The Fresh Loaf

News & Information for Amateur Bakers and Artisan Bread Enthusiasts

Revived my neglected starter!

seki's picture

Revived my neglected starter!

Due to various reasons, one of which is a bit of laziness, my 100% SD starter lived for ~5 months in the fridge, un-touched. Now that I have the time to start baking again, I pulled it out fearing the worst. There was hooch, a bit of mold, and all of it that I could see had turned a bizzare gray color. Not a good sign! I assumed it was a bit beyond help, but decided to try and revive it just for kicks. Several days later, and it's happy and healthy once again! I thought my experience might be a little help to other neglectful SD parents, so here's a little recap of how things went:


Day 0:

First things first, I poured off the hooch, and scraped the horribly gray-colored starter off the top, leaving about 15g behind. It smelled horribly, and I didn't dare venture a taste. First feeding: 1:2:2. I decided to do a larger feeding since I had reduced the starter so much. I figured I would know within the first day or two whether or not I would be starting a new starter from scratch.


Day 1:

Bubbles! 24 hours later and the starter had quite a few tiny bubbles, though it definitely still smelled a bit off. It has risen to about 1.5x and had a reasonable amount of bubbles. I gave it another 1:2:2 feeding, hoping to dilute the last of the nasty beasties while the yeast took over.


Day 2:

I again waited 24 hours checked on the starter. This time, it looked like a reasonable healthy starter and had actually doubled. It hadn't quite peaked, but was starting to have a little off smell, so I decided to feed again. In the past, when I wanted to strengthen the yeasty portion of the starter, I had used smaller feedings on a more frequent schedule. Since it was still a bit sluggish, and still a little "off", I started a 1:1:1 12 hour regimen.


Day 3-4:

After 4 1:1:1 feedings 12 hours apart, the starter had begun peaking and falling before the 12 hours had elapsed. The "off" smell was now gone. Time to try a bigger feeding. I switched back to 1:2:2, but kept the 12 hour schedule.


Day 5:

The starter was now peaking at about 8 hours with a 1:2:2 feeding, smelled and looked great. Time to make some bread! I made a batch of white SD with a little (10%) whole rye. The dough flattened out a bit more than I was used to, but the crumb was nice and light. Taste was spot on. I would have included pics, but it had been awhile since I had some home-made SD. Needless to say, it didn't last long.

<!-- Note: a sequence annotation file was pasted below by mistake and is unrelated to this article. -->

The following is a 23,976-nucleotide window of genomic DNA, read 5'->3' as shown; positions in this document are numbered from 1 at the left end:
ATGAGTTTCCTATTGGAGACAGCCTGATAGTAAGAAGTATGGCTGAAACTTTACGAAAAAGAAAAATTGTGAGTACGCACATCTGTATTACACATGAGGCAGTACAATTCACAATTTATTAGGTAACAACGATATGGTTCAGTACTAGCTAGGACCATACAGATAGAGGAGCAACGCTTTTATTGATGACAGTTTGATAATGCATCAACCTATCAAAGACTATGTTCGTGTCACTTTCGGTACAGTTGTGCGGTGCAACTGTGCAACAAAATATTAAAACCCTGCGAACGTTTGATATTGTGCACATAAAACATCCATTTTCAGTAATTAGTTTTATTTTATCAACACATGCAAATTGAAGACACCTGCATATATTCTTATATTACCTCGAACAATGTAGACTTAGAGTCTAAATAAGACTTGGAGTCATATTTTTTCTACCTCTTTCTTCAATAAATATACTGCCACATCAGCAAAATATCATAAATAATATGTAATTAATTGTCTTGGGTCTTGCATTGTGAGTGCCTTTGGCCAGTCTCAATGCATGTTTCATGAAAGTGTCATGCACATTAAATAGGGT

I'm now feeding at 1:3:3, and it is already peaking before 12h. Back in business! I'm not saying my results are normal, but just thought I'd alleviate some fears people have about missing a feeding or two on their refrigerated starters. And for those of you who are neglectful enough to let your starter get in as shameful condition as mine was, hope is not all lost! In retrospect, the smaller feedings helped much more than the first, larger feedings, so you may opt for going that route from the get-go.

Postal Grunt's picture
Postal Grunt

Now's the time to consider drying and saving a portion of your starter for a Plan B should this happen again and you're not able to revive your pet. The dried starter is also handy to give to family and friends when they start hinting around that they'd like you to bake more for them.

seki's picture

That's a good idea! I toyed around with the thought of drying some before, but never got around to it.

Frequent Flyer's picture
Frequent Flyer

...good to know since I happen to know someone with a terribly neglected, forgotten and forsaken starter.  I'll start reviving it right away.  :)

hanseata's picture

My starter sprouted its first delicate yeast cells (out of flour and water, no juice) 9 years ago. During its early years, when I baked only once a week, I just cut off some of the risen dough as mother starter; when I baked more often, I fed it (according to Reinhart's "Whole Grain Breads" instructions).

I have to confess I am a very bad mother to my starter, I don't hold its hands, don't change its diapers - and don't feed it every four hours. The poor neglected thing stays in its yogurt bowl in the fridge until it's used up (except for the portion necessary for a new mother starter).

Since I bake semi-professionally, selling my breads to a local store, one 396 g portion of mother starter lasts for about 1 - 2 weeks. And if the last bit of it is less active, the fermentation of the new starter will just take some hours longer. Since I know that, I start with it a day earlier and let it rise overnight on the counter.

During all those years I only once had mold on the surface, but by taking it off the rest was salvageable.

Some of the sourdough starter discussions in TFL remind me of nothing so much as the anxious (and zealous) debates I had with other mothers when I had my first child ...